Security dial turned to highest settingHow time flies.  Seventeen years ago, I went to work for a small, visionary company based in Seattle—Computer Forensics, Inc.   Indeed, the founder was so early in the e-discovery and forensics industry that our URL was forensics.com.  Laptop drives typically had 8 GB of storage, and servers were more often than not simply a bigger box that sat in a closet.

Lots has changed since then.  New technologies, expanded data sources and media types, and more raw data have flooded consumer and business marketplaces alike.  We’ve all seen the scary statistics on increasing information volumes and the security risks that follow.  Unfortunately, our controls for the creation, management, retention, and disposition of those data have not kept pace.  Yet how we manage our data on a day-to-day basis goes also to the heart of how we protect our data and ensure that our information assets are secure from theft or compromise.

During my years at CFI and since, I’ve found myself pondering “what if?” questions.  What if we only had to protect 20% of our information?  What if clients could take dollars earmarked for e-discovery and increased storage and spend them instead on better systems and operational improvements?  What if a client faced with the reality of a data breach didn’t have to wonder how many unnecessary skeletons were now visible?  The promise of information governance is that we can answer these questions affirmatively.  This is good news, and more importantly, news you can use.

Building blocks

Good information security requires a few things.  First, you need to know what you have and where it is.  Second, you need to know about any legal or compliance requirements for its retention.  Knowing these two things will help you decide what policies to put in place, what tools to acquire, and what training to provide.  Information governance helps you do that.

IG foundations include the Structure (asset inventory, retention schedule), Direction (policies, processes), Resources (training, technology), and Accountability (executive mandate, audits) that allow for information management and defensible disposition.  Disposition leads to:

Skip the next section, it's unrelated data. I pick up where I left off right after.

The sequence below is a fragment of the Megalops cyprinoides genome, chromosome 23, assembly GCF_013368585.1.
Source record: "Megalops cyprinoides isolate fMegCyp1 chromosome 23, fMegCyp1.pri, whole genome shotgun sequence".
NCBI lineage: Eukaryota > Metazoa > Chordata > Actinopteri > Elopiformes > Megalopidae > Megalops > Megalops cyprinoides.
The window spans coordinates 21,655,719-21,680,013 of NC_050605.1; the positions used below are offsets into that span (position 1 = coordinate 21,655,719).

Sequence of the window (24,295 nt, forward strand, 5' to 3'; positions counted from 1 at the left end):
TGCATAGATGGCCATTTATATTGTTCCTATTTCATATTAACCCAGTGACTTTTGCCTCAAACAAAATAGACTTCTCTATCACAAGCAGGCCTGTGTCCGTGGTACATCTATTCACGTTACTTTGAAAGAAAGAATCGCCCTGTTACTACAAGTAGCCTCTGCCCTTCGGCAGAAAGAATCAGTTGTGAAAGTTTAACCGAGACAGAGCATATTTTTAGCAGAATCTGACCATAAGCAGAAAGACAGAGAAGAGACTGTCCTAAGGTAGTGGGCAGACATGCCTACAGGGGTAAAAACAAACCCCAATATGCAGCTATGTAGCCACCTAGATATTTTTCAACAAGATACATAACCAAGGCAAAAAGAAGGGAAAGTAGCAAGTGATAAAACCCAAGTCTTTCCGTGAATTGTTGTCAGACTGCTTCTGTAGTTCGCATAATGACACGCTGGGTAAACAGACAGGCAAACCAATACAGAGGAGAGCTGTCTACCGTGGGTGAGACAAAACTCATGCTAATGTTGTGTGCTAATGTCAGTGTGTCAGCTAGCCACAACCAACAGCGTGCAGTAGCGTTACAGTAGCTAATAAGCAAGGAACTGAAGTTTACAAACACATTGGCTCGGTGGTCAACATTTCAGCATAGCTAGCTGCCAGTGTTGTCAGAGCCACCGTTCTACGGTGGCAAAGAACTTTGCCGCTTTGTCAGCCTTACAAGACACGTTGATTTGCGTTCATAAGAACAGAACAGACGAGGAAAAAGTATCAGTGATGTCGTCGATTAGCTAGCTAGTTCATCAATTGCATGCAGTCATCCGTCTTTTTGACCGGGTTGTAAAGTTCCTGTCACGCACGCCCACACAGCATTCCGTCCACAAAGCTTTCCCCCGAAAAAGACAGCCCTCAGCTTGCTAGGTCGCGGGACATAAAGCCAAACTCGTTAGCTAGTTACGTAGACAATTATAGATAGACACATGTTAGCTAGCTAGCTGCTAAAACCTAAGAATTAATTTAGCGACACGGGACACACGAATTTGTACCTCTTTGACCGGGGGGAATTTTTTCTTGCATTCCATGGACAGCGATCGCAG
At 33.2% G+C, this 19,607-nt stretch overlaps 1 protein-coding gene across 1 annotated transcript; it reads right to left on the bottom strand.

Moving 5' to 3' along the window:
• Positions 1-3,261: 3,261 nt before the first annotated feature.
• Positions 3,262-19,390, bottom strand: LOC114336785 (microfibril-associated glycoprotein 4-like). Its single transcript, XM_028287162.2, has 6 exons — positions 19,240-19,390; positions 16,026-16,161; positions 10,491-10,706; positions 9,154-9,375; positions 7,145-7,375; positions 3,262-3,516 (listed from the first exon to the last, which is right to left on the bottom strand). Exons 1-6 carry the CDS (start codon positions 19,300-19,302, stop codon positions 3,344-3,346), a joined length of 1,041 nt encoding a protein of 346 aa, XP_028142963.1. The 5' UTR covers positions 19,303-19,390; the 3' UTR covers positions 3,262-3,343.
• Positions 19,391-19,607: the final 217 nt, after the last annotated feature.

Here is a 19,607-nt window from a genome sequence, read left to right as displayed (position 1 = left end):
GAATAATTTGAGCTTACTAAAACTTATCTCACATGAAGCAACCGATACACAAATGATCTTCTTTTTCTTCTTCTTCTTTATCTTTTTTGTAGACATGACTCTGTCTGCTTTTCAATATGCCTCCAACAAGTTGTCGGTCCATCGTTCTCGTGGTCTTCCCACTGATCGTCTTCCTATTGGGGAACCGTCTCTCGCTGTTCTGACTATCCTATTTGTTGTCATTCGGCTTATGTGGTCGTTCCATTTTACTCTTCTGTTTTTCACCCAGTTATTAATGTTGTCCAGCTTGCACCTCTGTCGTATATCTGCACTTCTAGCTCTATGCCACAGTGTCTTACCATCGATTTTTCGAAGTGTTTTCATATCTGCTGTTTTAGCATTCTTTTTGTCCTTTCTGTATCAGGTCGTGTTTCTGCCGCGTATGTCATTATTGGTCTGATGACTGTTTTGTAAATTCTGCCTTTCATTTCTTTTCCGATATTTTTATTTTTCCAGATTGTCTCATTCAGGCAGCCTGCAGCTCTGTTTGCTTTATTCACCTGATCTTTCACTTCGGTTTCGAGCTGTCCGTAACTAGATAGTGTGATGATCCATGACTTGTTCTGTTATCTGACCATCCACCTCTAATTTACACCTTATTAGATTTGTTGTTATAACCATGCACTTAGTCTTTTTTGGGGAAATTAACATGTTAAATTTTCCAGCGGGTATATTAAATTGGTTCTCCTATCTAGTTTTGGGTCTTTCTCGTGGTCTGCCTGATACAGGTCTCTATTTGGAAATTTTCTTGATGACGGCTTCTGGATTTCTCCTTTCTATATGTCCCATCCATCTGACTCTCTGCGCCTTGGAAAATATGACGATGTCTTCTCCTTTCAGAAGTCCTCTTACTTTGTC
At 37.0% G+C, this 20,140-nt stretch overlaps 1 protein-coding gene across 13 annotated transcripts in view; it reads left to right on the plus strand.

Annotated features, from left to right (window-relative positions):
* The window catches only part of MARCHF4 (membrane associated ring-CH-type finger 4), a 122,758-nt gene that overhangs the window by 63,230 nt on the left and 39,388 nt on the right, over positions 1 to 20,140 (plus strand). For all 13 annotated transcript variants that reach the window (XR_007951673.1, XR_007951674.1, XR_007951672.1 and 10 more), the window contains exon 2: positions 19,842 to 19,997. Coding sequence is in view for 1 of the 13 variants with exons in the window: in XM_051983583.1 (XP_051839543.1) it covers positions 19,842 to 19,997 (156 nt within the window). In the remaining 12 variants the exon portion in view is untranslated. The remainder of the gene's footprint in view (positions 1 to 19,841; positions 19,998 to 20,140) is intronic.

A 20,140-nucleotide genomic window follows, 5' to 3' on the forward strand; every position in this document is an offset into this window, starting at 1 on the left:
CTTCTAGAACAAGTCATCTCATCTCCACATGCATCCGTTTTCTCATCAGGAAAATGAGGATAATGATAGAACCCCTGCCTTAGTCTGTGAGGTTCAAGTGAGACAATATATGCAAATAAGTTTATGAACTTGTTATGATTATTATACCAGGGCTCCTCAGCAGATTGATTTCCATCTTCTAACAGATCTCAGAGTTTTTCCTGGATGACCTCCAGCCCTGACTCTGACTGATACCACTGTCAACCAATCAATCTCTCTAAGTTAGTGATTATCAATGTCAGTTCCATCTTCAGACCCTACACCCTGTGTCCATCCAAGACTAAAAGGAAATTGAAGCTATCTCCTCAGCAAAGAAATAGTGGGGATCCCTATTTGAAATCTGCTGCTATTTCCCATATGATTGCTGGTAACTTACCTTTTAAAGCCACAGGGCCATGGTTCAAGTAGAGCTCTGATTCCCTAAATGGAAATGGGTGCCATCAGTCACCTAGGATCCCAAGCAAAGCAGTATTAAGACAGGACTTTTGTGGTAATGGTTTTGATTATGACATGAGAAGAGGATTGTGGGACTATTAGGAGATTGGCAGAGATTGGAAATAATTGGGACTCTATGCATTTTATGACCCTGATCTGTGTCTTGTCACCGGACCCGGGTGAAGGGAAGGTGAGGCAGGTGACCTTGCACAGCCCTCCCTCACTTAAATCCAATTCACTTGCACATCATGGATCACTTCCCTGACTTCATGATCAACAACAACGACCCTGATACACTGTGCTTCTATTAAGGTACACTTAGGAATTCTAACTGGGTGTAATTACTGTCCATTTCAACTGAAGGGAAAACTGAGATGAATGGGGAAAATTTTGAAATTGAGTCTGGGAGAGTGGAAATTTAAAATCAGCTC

Better Data = Better Value

“Big data” is all the rage.  The problem is that poor quality, irrelevant, or obsolete data diminishes the value to be gained from mining that big data.  Routinely cleaning out the chaff makes the remaining data more valuable—just one of many benefits of good governance.

Less Data = Less Risk

Similarly, having less data immediately can limit the scope of a breach, limit the exposure of protected information such as PHI and PII, and significantly minimize e-discovery costs in the event of litigation or regulatory investigation.

Three ways to get started

  1. Create rules for your tools. Develop a legally-valid retention schedule to apply against your information assets.  Be sure your policies and procedures reflect the reality of the data you need to manage.  Plan for “security by design” when considering new technology acquisitions.
  2. Address the human element. Training for information governance and security is critical, but its quality and impact must also be measured to be effective.  Cultural “will” and the “tone from the top” will drive the success of IG initiatives.  Be sure to get the support you need.
  3. Look for opportunities to leverage triggers. It’s hard to get started without a compelling argument.  Look for that argument in litigation/e-discovery spend, regulatory audit findings, Board of Directors inquiries, and budget requests.

Effective information governance will most certainly reduce risk, enhance compliance, and minimize costs.  All you need to do is take the first step toward building the right foundation.